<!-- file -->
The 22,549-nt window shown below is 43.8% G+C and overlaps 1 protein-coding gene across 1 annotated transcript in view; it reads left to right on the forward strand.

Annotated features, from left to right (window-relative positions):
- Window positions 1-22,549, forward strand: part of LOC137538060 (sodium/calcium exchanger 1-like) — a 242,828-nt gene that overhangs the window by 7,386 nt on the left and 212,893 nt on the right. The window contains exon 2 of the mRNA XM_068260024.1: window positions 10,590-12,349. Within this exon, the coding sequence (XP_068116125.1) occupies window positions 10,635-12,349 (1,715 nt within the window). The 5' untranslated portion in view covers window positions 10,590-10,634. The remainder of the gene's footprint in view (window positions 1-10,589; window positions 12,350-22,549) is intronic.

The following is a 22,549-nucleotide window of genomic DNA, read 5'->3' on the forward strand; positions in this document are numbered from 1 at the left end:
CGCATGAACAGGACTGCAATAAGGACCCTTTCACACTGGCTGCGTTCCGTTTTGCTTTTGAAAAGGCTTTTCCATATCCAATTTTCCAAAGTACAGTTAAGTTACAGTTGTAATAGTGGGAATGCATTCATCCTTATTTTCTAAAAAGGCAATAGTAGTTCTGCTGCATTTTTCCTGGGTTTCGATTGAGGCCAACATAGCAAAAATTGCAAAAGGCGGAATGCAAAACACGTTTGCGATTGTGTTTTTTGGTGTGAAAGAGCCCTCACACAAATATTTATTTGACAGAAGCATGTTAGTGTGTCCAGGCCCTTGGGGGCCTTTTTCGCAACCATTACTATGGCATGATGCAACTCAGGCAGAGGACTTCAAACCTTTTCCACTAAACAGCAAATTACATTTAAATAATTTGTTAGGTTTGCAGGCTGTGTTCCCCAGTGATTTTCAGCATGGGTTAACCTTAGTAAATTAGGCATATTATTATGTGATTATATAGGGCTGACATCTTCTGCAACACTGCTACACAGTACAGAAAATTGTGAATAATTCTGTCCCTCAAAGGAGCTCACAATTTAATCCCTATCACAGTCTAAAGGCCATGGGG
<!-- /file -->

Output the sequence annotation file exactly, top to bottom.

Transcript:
The 22,549-nt window shown below is 43.8% G+C and overlaps 1 protein-coding gene across 1 annotated transcript in view; it reads left to right on the forward strand.

Annotated features, from left to right (window-relative positions):
- Window positions 1-22,549, forward strand: part of LOC137538060 (sodium/calcium exchanger 1-like) — a 242,828-nt gene that overhangs the window by 7,386 nt on the left and 212,893 nt on the right. The window contains exon 2 of the mRNA XM_068260024.1: window positions 10,590-12,349. Within this exon, the coding sequence (XP_068116125.1) occupies window positions 10,635-12,349 (1,715 nt within the window). The 5' untranslated portion in view covers window positions 10,590-10,634. The remainder of the gene's footprint in view (window positions 1-10,589; window positions 12,350-22,549) is intronic.

The following is a 22,549-nucleotide window of genomic DNA, read 5'->3' on the forward strand; positions in this document are numbered from 1 at the left end:
CGCATGAACAGGACTGCAATAAGGACCCTTTCACACTGGCTGCGTTCCGTTTTGCTTTTGAAAAGGCTTTTCCATATCCAATTTTCCAAAGTACAGTTAAGTTACAGTTGTAATAGTGGGAATGCATTCATCCTTATTTTCTAAAAAGGCAATAGTAGTTCTGCTGCATTTTTCCTGGGTTTCGATTGAGGCCAACATAGCAAAAATTGCAAAAGGCGGAATGCAAAACACGTTTGCGATTGTGTTTTTTGGTGTGAAAGAGCCCTCACACAAATATTTATTTGACAGAAGCATGTTAGTGTGTCCAGGCCCTTGGGGGCCTTTTTCGCAACCATTACTATGGCATGATGCAACTCAGGCAGAGGACTTCAAACCTTTTCCACTAAACAGCAAATTACATTTAAATAATTTGTTAGGTTTGCAGGCTGTGTTCCCCAGTGATTTTCAGCATGGGTTAACCTTAGTAAATTAGGCATATTATTATGTGATTATATAGGGCTGACATCTTCTGCAACACTGCTACACAGTACAGAAAATTGTGAATAATTCTGTCCCTCAAAGGAGCTCACAATTTAATCCCTATCACAGTCTAAAGGCCATGGGG